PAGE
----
Innovative SMEs fail to check insurance
by Gill Montia
Story link: Innovative SMEs fail to check insurance
Aviva’s latest SME Pulse survey shows that small business owners are increasingly diversifying and innovating as they look to capitalise on summer events.
The numbers of SMEs putting on sales and discounts or diversifying into new areas have increased in the last six months but according to Aviva, many are putting themselves at risk by failing to update their insurance policies to match their changing business circumstances.
Around a fifth of respondents had made temporary changes to their business in response to this summer’s calendar of events, with changes including increasing opening hours (37%), raising stock levels (35%) and taking on extra staff (32%).
However, only half of this group had checked with their insurance broker to see if the changes require alterations to their insurance policy.
The pattern is similar for the 13% of SMEs who have made long-term changes to their business this summer but with a larger number (66%) checking with their broker on the impact of lasting alterations.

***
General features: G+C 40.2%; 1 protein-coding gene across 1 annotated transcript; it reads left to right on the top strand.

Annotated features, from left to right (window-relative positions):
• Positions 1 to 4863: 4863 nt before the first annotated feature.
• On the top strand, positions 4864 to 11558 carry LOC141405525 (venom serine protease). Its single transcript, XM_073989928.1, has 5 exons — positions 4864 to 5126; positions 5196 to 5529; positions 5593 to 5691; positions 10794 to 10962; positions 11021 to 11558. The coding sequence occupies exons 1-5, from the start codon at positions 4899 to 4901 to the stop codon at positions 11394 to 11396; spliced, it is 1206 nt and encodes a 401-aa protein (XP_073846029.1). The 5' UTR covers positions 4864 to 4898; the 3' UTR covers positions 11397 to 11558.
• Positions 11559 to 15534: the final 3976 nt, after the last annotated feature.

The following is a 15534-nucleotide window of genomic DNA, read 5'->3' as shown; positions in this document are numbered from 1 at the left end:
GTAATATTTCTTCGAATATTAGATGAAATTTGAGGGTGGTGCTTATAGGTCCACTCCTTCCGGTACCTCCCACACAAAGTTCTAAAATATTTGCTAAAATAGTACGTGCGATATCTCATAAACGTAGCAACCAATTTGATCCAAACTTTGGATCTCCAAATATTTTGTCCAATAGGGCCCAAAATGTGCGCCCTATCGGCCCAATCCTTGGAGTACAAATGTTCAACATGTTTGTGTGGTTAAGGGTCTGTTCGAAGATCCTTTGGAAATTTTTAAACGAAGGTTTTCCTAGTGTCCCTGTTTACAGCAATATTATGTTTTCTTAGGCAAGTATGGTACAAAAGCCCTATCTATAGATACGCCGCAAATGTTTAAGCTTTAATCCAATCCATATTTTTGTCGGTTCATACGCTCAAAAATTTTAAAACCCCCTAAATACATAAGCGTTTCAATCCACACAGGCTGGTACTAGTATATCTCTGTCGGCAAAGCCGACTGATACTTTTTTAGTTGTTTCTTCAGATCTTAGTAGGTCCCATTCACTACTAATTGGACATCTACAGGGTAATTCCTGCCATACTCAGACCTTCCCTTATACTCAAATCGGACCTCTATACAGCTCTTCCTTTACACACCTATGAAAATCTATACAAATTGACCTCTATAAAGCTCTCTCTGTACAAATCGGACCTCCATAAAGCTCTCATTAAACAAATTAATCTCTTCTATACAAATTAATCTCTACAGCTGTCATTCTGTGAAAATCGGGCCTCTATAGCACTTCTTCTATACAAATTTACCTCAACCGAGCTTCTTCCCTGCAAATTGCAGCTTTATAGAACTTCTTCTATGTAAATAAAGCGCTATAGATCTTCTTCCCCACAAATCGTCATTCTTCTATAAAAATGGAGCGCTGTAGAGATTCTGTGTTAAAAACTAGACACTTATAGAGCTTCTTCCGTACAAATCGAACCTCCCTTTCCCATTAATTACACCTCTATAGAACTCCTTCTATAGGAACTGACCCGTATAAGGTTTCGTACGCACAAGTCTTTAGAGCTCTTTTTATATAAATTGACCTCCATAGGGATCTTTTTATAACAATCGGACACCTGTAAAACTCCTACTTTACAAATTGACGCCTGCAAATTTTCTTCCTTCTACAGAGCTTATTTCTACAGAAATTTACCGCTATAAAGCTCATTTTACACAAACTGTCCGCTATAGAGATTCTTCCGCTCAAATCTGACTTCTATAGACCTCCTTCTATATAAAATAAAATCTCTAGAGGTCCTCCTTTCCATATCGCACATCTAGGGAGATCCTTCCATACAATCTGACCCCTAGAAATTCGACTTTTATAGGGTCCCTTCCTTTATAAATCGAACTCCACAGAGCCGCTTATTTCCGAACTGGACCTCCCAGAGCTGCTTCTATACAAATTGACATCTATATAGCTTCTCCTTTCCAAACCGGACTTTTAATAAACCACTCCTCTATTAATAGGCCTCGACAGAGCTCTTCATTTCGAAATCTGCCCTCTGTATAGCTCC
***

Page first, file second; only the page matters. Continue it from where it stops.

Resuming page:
Aviva’s commercial product manager, David Bruce, comments: “Even the smallest changes to a business can affect the insurance policy that needs to be in place.”
He adds: “Insurance brokers are a fantastic resource for information on these types of issues and should be a first port of call for SMEs when they’re looking to alter their business.”
Returning to the SME trading environment, this remains tough for many with only 6% of SMEs reporting that conditions were “easier than expected” during the first half of 2012, down from 22% six months ago.
Meanwhile, those who found trading conditions “as expected” increased from 36% to 50%, as SMEs made a more realistic assessment of their prospects.
Looking ahead, small businesses are polarised on trading for the rest of 2012.
While 28% say they expect strong or improved sales in the second half, and 37% expect average sales, 20% of respondents are expecting poor sales and 15% are “unsure” of sales levels.